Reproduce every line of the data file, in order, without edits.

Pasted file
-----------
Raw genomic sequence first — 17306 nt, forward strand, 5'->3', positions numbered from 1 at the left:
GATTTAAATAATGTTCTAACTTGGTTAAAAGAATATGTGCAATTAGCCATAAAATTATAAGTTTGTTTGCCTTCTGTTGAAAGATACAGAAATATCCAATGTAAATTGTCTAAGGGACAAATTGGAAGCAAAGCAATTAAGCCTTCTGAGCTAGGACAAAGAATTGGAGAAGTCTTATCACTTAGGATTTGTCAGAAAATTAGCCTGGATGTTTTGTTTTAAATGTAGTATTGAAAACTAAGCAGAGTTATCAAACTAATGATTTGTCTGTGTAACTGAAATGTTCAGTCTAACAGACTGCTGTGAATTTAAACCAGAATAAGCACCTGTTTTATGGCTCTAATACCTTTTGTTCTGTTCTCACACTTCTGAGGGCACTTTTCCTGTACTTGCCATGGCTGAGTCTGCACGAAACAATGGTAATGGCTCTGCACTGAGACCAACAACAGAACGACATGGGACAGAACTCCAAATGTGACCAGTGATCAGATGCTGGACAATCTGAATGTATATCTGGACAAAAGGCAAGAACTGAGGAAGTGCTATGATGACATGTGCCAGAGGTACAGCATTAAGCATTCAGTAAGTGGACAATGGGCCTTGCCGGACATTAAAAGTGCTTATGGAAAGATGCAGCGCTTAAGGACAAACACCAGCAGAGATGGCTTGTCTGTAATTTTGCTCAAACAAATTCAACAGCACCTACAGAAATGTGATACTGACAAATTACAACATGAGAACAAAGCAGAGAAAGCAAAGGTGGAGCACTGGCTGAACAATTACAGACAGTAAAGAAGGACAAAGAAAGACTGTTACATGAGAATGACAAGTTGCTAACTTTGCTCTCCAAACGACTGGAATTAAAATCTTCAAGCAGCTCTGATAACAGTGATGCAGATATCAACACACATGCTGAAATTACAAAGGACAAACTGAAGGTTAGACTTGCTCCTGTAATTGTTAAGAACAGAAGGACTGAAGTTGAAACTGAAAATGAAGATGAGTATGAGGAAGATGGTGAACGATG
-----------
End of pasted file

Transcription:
Raw genomic sequence first — 17306 nt, forward strand, 5'->3', positions numbered from 1 at the left:
GATTTAAATAATGTTCTAACTTGGTTAAAAGAATATGTGCAATTAGCCATAAAATTATAAGTTTGTTTGCCTTCTGTTGAAAGATACAGAAATATCCAATGTAAATTGTCTAAGGGACAAATTGGAAGCAAAGCAATTAAGCCTTCTGAGCTAGGACAAAGAATTGGAGAAGTCTTATCACTTAGGATTTGTCAGAAAATTAGCCTGGATGTTTTGTTTTAAATGTAGTATTGAAAACTAAGCAGAGTTATCAAACTAATGATTTGTCTGTGTAACTGAAATGTTCAGTCTAACAGACTGCTGTGAATTTAAACCAGAATAAGCACCTGTTTTATGGCTCTAATACCTTTTGTTCTGTTCTCACACTTCTGAGGGCACTTTTCCTGTACTTGCCATGGCTGAGTCTGCACGAAACAATGGTAATGGCTCTGCACTGAGACCAACAACAGAACGACATGGGACAGAACTCCAAATGTGACCAGTGATCAGATGCTGGACAATCTGAATGTATATCTGGACAAAAGGCAAGAACTGAGGAAGTGCTATGATGACATGTGCCAGAGGTACAGCATTAAGCATTCAGTAAGTGGACAATGGGCCTTGCCGGACATTAAAAGTGCTTATGGAAAGATGCAGCGCTTAAGGACAAACACCAGCAGAGATGGCTTGTCTGTAATTTTGCTCAAACAAATTCAACAGCACCTACAGAAATGTGATACTGACAAATTACAACATGAGAACAAAGCAGAGAAAGCAAAGGTGGAGCACTGGCTGAACAATTACAGACAGTAAAGAAGGACAAAGAAAGACTGTTACATGAGAATGACAAGTTGCTAACTTTGCTCTCCAAACGACTGGAATTAAAATCTTCAAGCAGCTCTGATAACAGTGATGCAGATATCAACACACATGCTGAAATTACAAAGGACAAACTGAAGGTTAGACTTGCTCCTGTAATTGTTAAGAACAGAAGGACTGAAGTTGAAACTGAAAATGAAGATGAGTATGAGGAAGATGGTGAACGATG